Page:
But that’s fun – then it gets functional. While the cover is closed and a call comes through you can swipe up or down to take or dismiss the call. If you take the call you can put it straight up to your ear and speak without even opening the cover. Very very cool.
While it’s a great feature which certainly gets people interested, it’s not practical in day-to-day use. The cover when open and wrapped around the back makes the phone impossible to use for typing either one-handed or two. and when the phone is mounted in your car the cover either pushes open entirely or just by enough to make the screen turn on – and it’s annoying. A sad report on a cool feature – but perhaps a second version will improve it, or you may not be bothered by those issues.
Amazing. Despite a battery saving mode being available to use I just haven’t had to go to it.
Previously I was always sure to plug-in my phone in the car and then at my desk at work – with the HTC ONE the only cable I’ve had has been at home. This is easily an all-day phone with even the most regular of use. I’m sure you can run the battery down if you push it hard, but side by side some of the most common phones on the market this will win hand’s down.
Turning it on
Your HTC ONE is sitting on the desk beside you and you want to check the time, or check your messages. Reaching for that button at the top means holding it still or holding it in your hand. Nope, just double-tap the screen. It turns on. Double-tap again – it’s off. Brilliant. Slide your finger across the screen while it’s off and it comes on. Four different slide directions launch to four different areas – from Blinkfeed, Home screen, Google Voice control to the most recent app – it’s all there at a swipe.
Nano SIM is the weapon of choice for HTC ONE users. I can’t help but think this was not about space in the device. I reckon it’s a strategic move from HTC to look at Apple iPhone 5 users and give them an easy move – just buy this phone and you’re in action within minutes – no new SIM, no activation, nothing.
It’s a silly thing to be impressed by but it could just bring some iPhone users over to this strange new world.
With a MicroSD slot capable of taking a 128GB card you’ve got a fantastic option for your music and photo storage. In a world of complaints about Apple’s lack of “ports” it makes perfect sense to include a solid MicroSD option in a flagship phone like this.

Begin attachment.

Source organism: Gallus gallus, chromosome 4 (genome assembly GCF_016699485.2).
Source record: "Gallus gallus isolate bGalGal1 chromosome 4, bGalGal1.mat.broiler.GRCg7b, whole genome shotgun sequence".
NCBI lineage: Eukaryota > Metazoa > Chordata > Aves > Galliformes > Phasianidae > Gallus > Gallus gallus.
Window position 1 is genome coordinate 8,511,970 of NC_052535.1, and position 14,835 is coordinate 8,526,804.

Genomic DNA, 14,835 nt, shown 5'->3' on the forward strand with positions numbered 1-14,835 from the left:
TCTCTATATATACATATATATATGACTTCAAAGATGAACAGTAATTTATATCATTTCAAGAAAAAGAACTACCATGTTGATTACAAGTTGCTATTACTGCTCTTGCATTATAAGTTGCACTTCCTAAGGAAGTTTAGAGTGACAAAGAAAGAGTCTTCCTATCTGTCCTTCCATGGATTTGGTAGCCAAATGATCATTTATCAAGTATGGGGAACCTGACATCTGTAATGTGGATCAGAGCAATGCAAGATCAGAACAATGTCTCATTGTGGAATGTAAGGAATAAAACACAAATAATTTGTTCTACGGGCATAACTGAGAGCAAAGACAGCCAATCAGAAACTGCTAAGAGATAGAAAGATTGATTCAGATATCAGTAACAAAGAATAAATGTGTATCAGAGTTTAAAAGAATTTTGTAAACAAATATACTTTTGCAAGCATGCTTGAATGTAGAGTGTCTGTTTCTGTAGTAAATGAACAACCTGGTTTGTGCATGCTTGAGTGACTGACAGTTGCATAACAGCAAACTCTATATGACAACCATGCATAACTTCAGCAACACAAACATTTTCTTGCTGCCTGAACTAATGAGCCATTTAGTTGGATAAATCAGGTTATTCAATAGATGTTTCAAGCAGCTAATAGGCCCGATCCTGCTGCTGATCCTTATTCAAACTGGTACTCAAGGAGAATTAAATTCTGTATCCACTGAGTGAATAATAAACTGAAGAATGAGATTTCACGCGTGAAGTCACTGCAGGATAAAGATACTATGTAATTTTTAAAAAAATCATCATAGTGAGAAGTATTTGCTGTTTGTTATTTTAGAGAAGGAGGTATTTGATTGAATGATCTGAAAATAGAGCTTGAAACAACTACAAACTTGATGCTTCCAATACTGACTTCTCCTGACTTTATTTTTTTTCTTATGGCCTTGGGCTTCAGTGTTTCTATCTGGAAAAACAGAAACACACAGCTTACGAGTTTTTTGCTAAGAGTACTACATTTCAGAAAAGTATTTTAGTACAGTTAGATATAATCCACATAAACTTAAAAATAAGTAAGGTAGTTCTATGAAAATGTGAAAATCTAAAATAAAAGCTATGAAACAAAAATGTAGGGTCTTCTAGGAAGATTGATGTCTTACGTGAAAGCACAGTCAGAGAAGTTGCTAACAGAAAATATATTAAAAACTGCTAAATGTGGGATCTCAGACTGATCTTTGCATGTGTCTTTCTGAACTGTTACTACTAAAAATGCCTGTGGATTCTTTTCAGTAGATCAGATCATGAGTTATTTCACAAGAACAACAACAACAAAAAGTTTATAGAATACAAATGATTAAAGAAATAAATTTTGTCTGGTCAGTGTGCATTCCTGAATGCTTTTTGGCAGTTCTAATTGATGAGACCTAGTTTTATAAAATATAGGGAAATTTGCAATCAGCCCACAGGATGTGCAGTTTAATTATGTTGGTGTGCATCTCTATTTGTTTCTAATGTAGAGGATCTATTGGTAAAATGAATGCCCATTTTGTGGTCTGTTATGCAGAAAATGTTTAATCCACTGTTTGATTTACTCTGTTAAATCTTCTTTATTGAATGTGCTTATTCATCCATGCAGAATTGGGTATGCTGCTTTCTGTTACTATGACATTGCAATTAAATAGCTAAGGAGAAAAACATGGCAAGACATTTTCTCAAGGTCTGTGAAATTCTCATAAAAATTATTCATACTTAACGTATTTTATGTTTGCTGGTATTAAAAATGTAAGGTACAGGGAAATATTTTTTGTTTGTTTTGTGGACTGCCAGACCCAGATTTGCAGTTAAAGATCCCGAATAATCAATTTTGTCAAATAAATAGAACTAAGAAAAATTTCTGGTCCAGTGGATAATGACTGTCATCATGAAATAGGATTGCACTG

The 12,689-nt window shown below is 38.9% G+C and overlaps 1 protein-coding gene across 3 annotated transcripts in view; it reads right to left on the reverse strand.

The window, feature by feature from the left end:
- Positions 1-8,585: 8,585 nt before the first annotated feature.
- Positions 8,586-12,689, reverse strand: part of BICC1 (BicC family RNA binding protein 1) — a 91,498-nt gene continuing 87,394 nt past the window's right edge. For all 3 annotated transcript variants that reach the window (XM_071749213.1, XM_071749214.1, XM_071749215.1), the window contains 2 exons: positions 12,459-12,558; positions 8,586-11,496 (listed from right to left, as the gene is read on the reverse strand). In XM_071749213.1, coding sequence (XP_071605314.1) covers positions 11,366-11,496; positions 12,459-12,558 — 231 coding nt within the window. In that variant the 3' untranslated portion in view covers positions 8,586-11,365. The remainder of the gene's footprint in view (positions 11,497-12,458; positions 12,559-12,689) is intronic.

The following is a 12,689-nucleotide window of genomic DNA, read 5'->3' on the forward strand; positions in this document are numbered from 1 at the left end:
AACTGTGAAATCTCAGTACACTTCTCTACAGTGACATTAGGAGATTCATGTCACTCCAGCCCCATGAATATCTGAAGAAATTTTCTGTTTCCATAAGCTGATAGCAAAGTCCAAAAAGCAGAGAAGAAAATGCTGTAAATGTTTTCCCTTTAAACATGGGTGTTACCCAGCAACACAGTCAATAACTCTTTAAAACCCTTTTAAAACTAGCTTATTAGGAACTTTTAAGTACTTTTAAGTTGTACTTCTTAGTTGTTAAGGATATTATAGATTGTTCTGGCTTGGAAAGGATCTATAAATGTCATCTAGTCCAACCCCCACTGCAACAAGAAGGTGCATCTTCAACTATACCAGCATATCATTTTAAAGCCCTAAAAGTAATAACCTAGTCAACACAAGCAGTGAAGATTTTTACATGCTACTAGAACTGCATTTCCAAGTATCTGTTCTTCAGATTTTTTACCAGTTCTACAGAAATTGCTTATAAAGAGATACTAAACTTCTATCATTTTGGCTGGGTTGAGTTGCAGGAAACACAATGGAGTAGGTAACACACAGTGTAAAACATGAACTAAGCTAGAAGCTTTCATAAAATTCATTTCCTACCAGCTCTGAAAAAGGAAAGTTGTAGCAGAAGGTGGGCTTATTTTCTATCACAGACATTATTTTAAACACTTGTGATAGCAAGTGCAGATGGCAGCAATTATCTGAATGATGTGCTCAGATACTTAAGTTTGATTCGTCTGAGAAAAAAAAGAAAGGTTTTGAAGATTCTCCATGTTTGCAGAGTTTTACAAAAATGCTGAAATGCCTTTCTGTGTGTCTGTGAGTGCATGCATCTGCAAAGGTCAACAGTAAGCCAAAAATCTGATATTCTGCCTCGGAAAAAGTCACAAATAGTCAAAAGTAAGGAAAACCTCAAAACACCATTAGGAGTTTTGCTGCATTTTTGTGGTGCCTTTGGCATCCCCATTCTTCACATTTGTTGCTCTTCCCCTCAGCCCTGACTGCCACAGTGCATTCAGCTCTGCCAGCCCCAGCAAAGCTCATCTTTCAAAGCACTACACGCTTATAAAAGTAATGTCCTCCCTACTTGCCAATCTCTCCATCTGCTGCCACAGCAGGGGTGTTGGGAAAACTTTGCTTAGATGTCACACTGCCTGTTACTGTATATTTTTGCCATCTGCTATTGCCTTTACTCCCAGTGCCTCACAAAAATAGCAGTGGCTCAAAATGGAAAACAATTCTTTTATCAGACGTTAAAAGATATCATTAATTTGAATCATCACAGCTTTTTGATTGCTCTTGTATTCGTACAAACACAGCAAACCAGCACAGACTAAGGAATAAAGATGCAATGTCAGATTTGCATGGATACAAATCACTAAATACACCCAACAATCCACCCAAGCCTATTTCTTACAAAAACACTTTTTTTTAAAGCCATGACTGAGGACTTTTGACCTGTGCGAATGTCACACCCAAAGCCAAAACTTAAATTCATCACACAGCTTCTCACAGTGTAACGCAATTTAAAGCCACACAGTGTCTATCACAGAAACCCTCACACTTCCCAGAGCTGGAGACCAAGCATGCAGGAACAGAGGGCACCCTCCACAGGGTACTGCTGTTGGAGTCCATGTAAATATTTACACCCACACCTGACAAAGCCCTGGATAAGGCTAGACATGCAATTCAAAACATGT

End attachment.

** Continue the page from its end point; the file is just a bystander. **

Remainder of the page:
I think you can see where I’m going with this. I love the phone. I love that when you buy a HTC ONE (M8) you are getting a beautiful design, quality materials and construction and a genuine sense of value for what is a very expensive purchase – Smartphones aren’t cheap let’s remember.
The power and performance are enough to impress even the most critical of users, and running Android’s latest KitKat operating system means you’re getting as close to the true experience Google expects from Android phones as you might wish for.
Screen resolution and colour is fantastic, while probably not best-in-class it will impress and satisfy the vast majority and with those trademark front facing speakers it really is a fantastic choice for personal entertainment.
It’s hard if not impossible to fault the efforts HTC have made with this second generation “ONE” – having been genuinely impressed by the original, the sequel has me watching right through the credits and hoping for directors cuts and behind the scenes footage.
Anyone buying a smartphone in 2014 is crazy not to get close to a HTC ONE and feel it in your hand then ask yourself “isn’t this the quality I want from this purchase”. You’ll be impressed. I was (can’t you tell)
[schema type=”review” rev_name=”HTC ONE (M8)” rev_body=”A top three smartphone which is in it’s own right the best of the best – you must try it before you buy any smartphone in 2014″ author=”Trevor Long” pubdate=”2014-04-03″ user_review=”5″ min_review=”0″ max_review=”5″ ]
Trev is a Technology Commentator, Dad, Speaker and Rev Head.
He produces and hosts two popular podcasts, EFTM and Two Blokes Talking Tech. He also appears on over 50 radio stations across Australia weekly, and is the resident Tech Expert on Channel 9’s Today Show each day and appears regularly on A Current Affair.
Father of three, he is often found down in his Man Cave.